• Thursday, Nov 22, 2018
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Louis Vuitton, nearly smells like Bangladeshi agarbati

  • Published at 11:29 am June 10th, 2018
  • Last updated at 01:27 pm June 10th, 2018
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Louis Vuitton's first perfume for men uses a Bangladeshi ingredient - agarwood - whose shavings are used to make agarbati

Two years after unveiling their first perfume line in over 70 years, Louis Vuitton has expanded into men’s fragrances. Among the five distinctive scents, one owes part of its charm to the woods of Bangladesh.

The $240 “Nouveau Monde,” described as an homage to explorers with its exotic, faraway, oriental aroma is a concoction of Guatemalan cocoa and Bangladeshi agarwood.

The Louis Vuitton Maître Parfumeur (the lead expert of perfumes) Jacques Cavallier-Belletrud, took up the arduous pursuit of exploration in order to capture the essence of the fragrances he sought to develop. His travels took him to Guatemala, where a cinnamon and honey-laced Mayan hot chocolate with a 3,000 year-old history evoked memories of unwrapping chocolate boxes as a child.

As Monsieur Cavallier-Belletrud crossed the oceans, his journeys took him to the foothills of Moulvibazar in Sylhet. Here, a struggling 400-year-old perfume industry is kept alive by families of perfumers in the village of Sujanagar in Barlekha upazila – only a few miles from the Madhabkunda waterfall. The village is famous for its history of farming agarwood (popularly known as oud assam) which is a premier component of perfumes. A litre of agarwood oil sells for $20,000-$25,000 easy.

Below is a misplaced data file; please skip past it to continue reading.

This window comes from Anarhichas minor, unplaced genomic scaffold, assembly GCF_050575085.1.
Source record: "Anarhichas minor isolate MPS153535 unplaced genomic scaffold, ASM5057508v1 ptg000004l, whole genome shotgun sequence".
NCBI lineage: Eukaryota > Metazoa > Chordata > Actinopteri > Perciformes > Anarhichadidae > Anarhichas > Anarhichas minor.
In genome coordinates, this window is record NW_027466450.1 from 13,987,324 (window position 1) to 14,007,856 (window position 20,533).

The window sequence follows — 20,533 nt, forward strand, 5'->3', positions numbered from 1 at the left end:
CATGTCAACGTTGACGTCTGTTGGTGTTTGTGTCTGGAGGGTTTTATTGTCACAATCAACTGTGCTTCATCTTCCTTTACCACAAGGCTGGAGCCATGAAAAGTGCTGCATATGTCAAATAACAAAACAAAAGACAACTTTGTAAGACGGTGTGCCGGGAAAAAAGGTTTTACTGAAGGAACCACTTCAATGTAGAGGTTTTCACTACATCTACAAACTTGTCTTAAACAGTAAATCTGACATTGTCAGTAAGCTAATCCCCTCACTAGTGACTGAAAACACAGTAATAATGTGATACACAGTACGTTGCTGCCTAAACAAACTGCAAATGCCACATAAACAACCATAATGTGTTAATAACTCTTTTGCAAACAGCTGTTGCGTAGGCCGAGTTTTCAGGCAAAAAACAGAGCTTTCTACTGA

Agarwood oil takes years to extract. After 3-4 years, hundreds of nails are hammered into agar trees. The “attack” on the trees facilitates the growth of a certain breed of fungus which sprouts from the nail and the tree bark. Over time, the bark rots and is sheared off the trees to be boiled in large steel pots. After weeks of treatment, the resin coalesces and floats on the surface, ready to be extracted and bottled for processing.

The leftover dust from the agarwood chippings are mixed with other chemicals to make agarbatis , a popular incense in the subcontinent. The aroma of the agarwood is far stronger and enduring than what we generally know as the agarbati.

So when Cavallier-Belletrud decided to use authentic agarwood instead of artificial alternatives as a key component in of the first men’s perfumes developed by Louis Vuitton, it really should not come as a surprise.

The golden-hued Nouveau Monde, along with four other perfumes for men, sells for $240 for a 100ml bottle. Since it has just been unveiled, it may take a few weeks before we can try them out and inspect the fragrance firsthand.

This is how the fashion house describes the perfume:

Nouveau Monde

An homage to explorers

The mood: Leathery, oriental, adventurous

The notes: Cocoa, oud assam and spicy saffron

Who’s the man: You are an explorer at heart and an enigma. You’re in your element at night time (ahem)